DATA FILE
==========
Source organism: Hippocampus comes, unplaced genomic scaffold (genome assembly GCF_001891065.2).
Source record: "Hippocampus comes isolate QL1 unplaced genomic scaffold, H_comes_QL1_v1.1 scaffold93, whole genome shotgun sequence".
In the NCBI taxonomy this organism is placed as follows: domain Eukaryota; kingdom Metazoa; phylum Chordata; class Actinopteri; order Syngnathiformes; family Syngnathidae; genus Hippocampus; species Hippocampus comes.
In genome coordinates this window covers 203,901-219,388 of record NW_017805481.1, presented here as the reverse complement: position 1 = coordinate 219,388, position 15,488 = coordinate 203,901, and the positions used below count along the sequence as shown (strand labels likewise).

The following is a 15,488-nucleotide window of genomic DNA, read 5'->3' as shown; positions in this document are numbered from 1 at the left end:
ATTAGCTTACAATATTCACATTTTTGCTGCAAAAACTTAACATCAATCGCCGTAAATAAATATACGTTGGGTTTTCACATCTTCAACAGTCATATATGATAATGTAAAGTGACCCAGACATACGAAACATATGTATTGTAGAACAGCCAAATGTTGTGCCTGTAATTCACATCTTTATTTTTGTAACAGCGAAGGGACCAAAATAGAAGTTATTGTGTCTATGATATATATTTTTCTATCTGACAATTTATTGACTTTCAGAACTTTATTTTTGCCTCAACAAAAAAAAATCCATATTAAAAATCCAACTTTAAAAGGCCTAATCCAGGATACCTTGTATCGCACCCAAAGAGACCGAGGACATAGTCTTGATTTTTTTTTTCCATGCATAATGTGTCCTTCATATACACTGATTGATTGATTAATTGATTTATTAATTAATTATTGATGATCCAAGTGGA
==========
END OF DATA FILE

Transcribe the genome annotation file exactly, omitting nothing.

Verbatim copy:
Source organism: Hippocampus comes, unplaced genomic scaffold (genome assembly GCF_001891065.2).
Source record: "Hippocampus comes isolate QL1 unplaced genomic scaffold, H_comes_QL1_v1.1 scaffold93, whole genome shotgun sequence".
In the NCBI taxonomy this organism is placed as follows: domain Eukaryota; kingdom Metazoa; phylum Chordata; class Actinopteri; order Syngnathiformes; family Syngnathidae; genus Hippocampus; species Hippocampus comes.
In genome coordinates this window covers 203,901-219,388 of record NW_017805481.1, presented here as the reverse complement: position 1 = coordinate 219,388, position 15,488 = coordinate 203,901, and the positions used below count along the sequence as shown (strand labels likewise).

The following is a 15,488-nucleotide window of genomic DNA, read 5'->3' as shown; positions in this document are numbered from 1 at the left end:
ATTAGCTTACAATATTCACATTTTTGCTGCAAAAACTTAACATCAATCGCCGTAAATAAATATACGTTGGGTTTTCACATCTTCAACAGTCATATATGATAATGTAAAGTGACCCAGACATACGAAACATATGTATTGTAGAACAGCCAAATGTTGTGCCTGTAATTCACATCTTTATTTTTGTAACAGCGAAGGGACCAAAATAGAAGTTATTGTGTCTATGATATATATTTTTCTATCTGACAATTTATTGACTTTCAGAACTTTATTTTTGCCTCAACAAAAAAAAATCCATATTAAAAATCCAACTTTAAAAGGCCTAATCCAGGATACCTTGTATCGCACCCAAAGAGACCGAGGACATAGTCTTGATTTTTTTTTTCCATGCATAATGTGTCCTTCATATACACTGATTGATTGATTAATTGATTTATTAATTAATTATTGATGATCCAAGTGGA